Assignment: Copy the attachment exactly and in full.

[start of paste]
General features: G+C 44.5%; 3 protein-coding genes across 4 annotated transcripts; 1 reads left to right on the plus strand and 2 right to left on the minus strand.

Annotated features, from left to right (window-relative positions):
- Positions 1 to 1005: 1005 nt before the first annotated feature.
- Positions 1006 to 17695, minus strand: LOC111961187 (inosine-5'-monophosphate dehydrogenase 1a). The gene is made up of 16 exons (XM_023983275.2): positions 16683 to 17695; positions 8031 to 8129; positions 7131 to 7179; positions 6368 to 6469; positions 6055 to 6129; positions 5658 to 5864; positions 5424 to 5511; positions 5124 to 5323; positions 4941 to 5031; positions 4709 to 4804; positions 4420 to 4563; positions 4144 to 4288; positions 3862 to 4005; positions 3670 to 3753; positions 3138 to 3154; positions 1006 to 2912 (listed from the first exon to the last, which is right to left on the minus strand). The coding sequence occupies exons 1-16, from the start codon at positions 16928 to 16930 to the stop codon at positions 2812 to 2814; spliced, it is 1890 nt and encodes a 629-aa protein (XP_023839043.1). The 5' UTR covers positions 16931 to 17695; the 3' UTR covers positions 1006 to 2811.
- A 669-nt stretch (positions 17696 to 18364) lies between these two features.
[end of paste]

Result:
General features: G+C 44.5%; 3 protein-coding genes across 4 annotated transcripts; 1 reads left to right on the plus strand and 2 right to left on the minus strand.

Annotated features, from left to right (window-relative positions):
- Positions 1 to 1005: 1005 nt before the first annotated feature.
- Positions 1006 to 17695, minus strand: LOC111961187 (inosine-5'-monophosphate dehydrogenase 1a). The gene is made up of 16 exons (XM_023983275.2): positions 16683 to 17695; positions 8031 to 8129; positions 7131 to 7179; positions 6368 to 6469; positions 6055 to 6129; positions 5658 to 5864; positions 5424 to 5511; positions 5124 to 5323; positions 4941 to 5031; positions 4709 to 4804; positions 4420 to 4563; positions 4144 to 4288; positions 3862 to 4005; positions 3670 to 3753; positions 3138 to 3154; positions 1006 to 2912 (listed from the first exon to the last, which is right to left on the minus strand). The coding sequence occupies exons 1-16, from the start codon at positions 16928 to 16930 to the stop codon at positions 2812 to 2814; spliced, it is 1890 nt and encodes a 629-aa protein (XP_023839043.1). The 5' UTR covers positions 16931 to 17695; the 3' UTR covers positions 1006 to 2811.
- A 669-nt stretch (positions 17696 to 18364) lies between these two features.